Travel Italy by Car. Car Rental in Italy

Street in Rome
Street in Rome

Hiring a Car in Italy


Here are some of the car hire companies and comparison websites with extensive coverage of Italy and online car rental reservations, with links to their websites.

Save up to 30% on Car Rentals Worldwide. Auto Europe

has been a top brand in worldwide car hire for more than 65 years (founded in 1954) with more than 10 million customers. It searches the best suppliers like Enterprise, Avis, Hertz, Europcar, Budget, National, Dollar, Buchbinder and Peugeot to find the best rates at 20,000 pickup locations in over 180 countries worldwide.

It offers free cancellation Up to 48 Hours Before Pickup, Best Rate Guarantee and 24/7 service hotline from pickup to dropoff.

It’s based in the USA (Maine), but when you arrive on its website you can choose your own country of residence.

Here’s the direct link to Auto Europe’s page on car rentals in Italy:

Car Rentals in Italy

Expedia

is not just for car hire but, as it’s a well known name, you probably already know that. It’s rather a comprehensive travel site for all sorts of needs, from flights to hotels, from car rentals to holiday packages, from holiday deals to guides and insurance.

The advantage of booking together more than one travel service is obviously not only the saving of time and hassle but also it’s cheaper. Here’s the Expedia search box, where you can choose only car, or car with hotel and/or flight and so on, if you wish:

Rome - Road leading to the Colosseum
Rome – Road leading to the Colosseum
(can’t guarantee it’ll always be so empty)

Travelling to and in Italy by Car


In Italy roads are good, not surprisingly since the ancestors of today’s Italians, the ancient Romans, were superb engineers. It’s in their historic DNA, so to speak.

Motorways or freeways are excellent (sometimes built on incredible systems of mountain tunnels and viaducts), but they are not always free. There is a distinction here. For autostrade (singular: autostrada) there is a toll to pay; superstrade are usually free.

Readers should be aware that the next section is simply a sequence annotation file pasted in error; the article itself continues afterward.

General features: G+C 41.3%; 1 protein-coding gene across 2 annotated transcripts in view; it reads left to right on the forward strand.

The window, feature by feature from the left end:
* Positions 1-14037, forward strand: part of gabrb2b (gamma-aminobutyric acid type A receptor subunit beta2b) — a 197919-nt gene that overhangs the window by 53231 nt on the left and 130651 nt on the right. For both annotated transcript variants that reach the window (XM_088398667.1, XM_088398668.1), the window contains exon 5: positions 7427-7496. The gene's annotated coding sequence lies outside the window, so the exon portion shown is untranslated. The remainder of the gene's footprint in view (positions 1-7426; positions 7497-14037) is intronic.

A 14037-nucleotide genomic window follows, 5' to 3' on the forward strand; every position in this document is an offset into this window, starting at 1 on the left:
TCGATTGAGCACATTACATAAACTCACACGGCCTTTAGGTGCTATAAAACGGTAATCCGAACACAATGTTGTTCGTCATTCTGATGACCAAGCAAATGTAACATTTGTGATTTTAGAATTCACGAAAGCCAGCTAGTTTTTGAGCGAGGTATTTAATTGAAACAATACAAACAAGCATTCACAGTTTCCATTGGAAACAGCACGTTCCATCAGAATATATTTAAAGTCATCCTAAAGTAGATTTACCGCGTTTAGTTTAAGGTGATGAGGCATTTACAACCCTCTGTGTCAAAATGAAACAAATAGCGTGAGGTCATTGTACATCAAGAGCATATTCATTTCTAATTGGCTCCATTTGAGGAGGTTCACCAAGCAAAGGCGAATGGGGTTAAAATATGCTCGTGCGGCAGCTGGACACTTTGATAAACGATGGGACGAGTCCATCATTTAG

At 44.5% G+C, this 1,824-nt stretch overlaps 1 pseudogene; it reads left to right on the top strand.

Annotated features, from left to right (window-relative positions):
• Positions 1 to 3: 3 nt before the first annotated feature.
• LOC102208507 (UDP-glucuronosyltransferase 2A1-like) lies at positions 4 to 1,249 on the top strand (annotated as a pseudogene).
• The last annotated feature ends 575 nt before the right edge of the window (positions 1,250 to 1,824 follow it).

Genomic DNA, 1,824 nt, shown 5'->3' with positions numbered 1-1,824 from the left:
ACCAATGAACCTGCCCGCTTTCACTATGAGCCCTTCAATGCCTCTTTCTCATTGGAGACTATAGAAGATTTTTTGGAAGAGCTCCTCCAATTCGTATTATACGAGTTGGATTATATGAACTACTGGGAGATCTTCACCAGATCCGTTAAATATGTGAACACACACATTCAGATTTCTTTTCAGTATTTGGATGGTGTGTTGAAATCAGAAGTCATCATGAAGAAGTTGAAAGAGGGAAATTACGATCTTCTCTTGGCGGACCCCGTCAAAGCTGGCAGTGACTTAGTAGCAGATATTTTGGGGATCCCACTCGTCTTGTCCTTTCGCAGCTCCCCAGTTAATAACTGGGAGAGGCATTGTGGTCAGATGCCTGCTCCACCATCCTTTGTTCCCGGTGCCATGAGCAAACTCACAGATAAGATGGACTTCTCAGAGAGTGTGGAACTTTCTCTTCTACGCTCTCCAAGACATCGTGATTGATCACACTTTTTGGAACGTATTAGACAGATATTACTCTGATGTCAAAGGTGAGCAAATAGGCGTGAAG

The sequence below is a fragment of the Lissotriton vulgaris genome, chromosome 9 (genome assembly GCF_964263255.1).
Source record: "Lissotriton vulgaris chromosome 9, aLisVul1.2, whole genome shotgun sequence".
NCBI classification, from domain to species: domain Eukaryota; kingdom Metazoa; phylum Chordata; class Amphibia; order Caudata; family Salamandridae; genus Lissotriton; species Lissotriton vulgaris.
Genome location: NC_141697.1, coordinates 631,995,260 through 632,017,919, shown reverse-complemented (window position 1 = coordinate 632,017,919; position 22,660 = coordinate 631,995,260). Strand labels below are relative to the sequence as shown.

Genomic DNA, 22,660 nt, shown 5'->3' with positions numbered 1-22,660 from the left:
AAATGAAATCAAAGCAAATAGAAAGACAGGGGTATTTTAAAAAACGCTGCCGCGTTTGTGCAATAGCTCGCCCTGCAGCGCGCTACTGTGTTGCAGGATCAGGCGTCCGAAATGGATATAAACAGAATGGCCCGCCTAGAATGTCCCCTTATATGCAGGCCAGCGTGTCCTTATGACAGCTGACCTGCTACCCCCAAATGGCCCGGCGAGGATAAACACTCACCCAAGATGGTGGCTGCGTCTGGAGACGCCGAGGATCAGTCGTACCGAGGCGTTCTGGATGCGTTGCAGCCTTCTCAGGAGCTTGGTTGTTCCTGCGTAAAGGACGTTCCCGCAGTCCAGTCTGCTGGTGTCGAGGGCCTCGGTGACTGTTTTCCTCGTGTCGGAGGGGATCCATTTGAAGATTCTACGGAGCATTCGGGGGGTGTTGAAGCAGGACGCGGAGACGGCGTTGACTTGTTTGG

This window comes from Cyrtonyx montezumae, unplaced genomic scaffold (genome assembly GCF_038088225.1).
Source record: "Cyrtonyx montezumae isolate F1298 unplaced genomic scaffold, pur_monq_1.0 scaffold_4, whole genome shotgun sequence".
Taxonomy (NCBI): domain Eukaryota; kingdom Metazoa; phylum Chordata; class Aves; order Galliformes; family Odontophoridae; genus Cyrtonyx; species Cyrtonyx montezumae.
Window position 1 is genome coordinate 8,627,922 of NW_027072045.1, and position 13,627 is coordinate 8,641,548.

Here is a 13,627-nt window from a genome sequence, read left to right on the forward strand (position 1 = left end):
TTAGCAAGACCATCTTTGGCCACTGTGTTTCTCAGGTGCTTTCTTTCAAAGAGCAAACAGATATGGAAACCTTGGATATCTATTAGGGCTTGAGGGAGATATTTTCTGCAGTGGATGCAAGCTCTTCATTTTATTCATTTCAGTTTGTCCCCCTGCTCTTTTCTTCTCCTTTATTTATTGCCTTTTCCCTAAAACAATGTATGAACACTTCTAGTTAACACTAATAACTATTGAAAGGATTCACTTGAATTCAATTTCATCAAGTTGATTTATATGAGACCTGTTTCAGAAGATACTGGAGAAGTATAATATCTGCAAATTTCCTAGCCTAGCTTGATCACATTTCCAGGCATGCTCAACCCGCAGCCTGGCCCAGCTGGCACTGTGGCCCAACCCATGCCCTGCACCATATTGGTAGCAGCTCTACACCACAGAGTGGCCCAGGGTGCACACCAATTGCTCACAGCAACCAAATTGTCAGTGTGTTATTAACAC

Driving on an Italy mountain road
Driving in Italy

Italy’s main motorway is the A1, although Italians don’t normally call autostrade by numbers, but by their two terminals, like Milano-Laghi (Milan-Lakes), Firenze-Mare (Florence-Sea), Genova-Torino. You’ve got the idea.

Sometimes motorways have nicknames. The motorway from Genoa going West all the way to the French border, stretching over the “Riviera di Ponente” (the western riviera of the Liguria region) is called “Autostrada dei fiori”, after the flower-growing area it goes through. The A1, which runs through all the length of Italy from Milan in the North to the toe of the Italian peninsula’s boot in the extreme South, is universally known as “Autostrada del sole”, because it leaves the fog of the River Po Plain to find the sun in the deep Southern regions.

Renting a car is fine, except when you go to places squashed between mountains and sea, in which case you’d be better off travelling by train or even by ferry or boat service. There are in Italy some areas like that, for instance the Cinque Terre, a coastal, wine-growing district of the Liguria region, in north-west Italy, which is very popular due to its extreme natural beauty, clean and environmentally protected waters, and historic treasures.

At the opposite end of the driving spectrum you’ll find, in the southern region of Campania (whose main city is Naples, the “capital of the South”), the Amalfi Coast, which is difficult to reach by train and where road travel is an imperative, not just as a means of transport but also to experience the spectacular, unbelievable Amalfi Drive coastal road, which will take your breath away in more ways than one.

 

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